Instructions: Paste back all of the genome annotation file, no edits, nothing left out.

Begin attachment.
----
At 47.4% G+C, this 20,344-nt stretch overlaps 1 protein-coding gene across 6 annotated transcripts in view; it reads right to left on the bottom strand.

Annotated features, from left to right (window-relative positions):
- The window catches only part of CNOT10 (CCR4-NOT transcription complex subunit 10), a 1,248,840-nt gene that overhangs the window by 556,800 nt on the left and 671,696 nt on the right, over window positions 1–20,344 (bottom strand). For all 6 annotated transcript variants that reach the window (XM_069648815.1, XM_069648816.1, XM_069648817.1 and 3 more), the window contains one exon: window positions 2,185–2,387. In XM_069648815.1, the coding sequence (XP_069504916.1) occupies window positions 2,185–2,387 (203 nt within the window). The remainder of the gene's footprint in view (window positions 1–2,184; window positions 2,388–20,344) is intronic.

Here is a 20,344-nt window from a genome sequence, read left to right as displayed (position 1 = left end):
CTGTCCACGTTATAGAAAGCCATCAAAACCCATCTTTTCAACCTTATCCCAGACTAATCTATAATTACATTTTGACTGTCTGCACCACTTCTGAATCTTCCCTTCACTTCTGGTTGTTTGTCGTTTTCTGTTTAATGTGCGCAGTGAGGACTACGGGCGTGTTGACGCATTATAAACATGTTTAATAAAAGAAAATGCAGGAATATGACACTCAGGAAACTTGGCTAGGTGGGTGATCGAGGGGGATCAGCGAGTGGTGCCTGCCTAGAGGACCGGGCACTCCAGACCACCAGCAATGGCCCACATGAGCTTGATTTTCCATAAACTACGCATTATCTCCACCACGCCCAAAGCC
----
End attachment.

At 47.4% G+C, this 20,344-nt stretch overlaps 1 protein-coding gene across 6 annotated transcripts in view; it reads right to left on the bottom strand.

Annotated features, from left to right (window-relative positions):
- The window catches only part of CNOT10 (CCR4-NOT transcription complex subunit 10), a 1,248,840-nt gene that overhangs the window by 556,800 nt on the left and 671,696 nt on the right, over window positions 1–20,344 (bottom strand). For all 6 annotated transcript variants that reach the window (XM_069648815.1, XM_069648816.1, XM_069648817.1 and 3 more), the window contains one exon: window positions 2,185–2,387. In XM_069648815.1, the coding sequence (XP_069504916.1) occupies window positions 2,185–2,387 (203 nt within the window). The remainder of the gene's footprint in view (window positions 1–2,184; window positions 2,388–20,344) is intronic.

Here is a 20,344-nt window from a genome sequence, read left to right as displayed (position 1 = left end):
CTGTCCACGTTATAGAAAGCCATCAAAACCCATCTTTTCAACCTTATCCCAGACTAATCTATAATTACATTTTGACTGTCTGCACCACTTCTGAATCTTCCCTTCACTTCTGGTTGTTTGTCGTTTTCTGTTTAATGTGCGCAGTGAGGACTACGGGCGTGTTGACGCATTATAAACATGTTTAATAAAAGAAAATGCAGGAATATGACACTCAGGAAACTTGGCTAGGTGGGTGATCGAGGGGGATCAGCGAGTGGTGCCTGCCTAGAGGACCGGGCACTCCAGACCACCAGCAATGGCCCACATGAGCTTGATTTTCCATAAACTACGCATTATCTCCACCACGCCCAAAGCC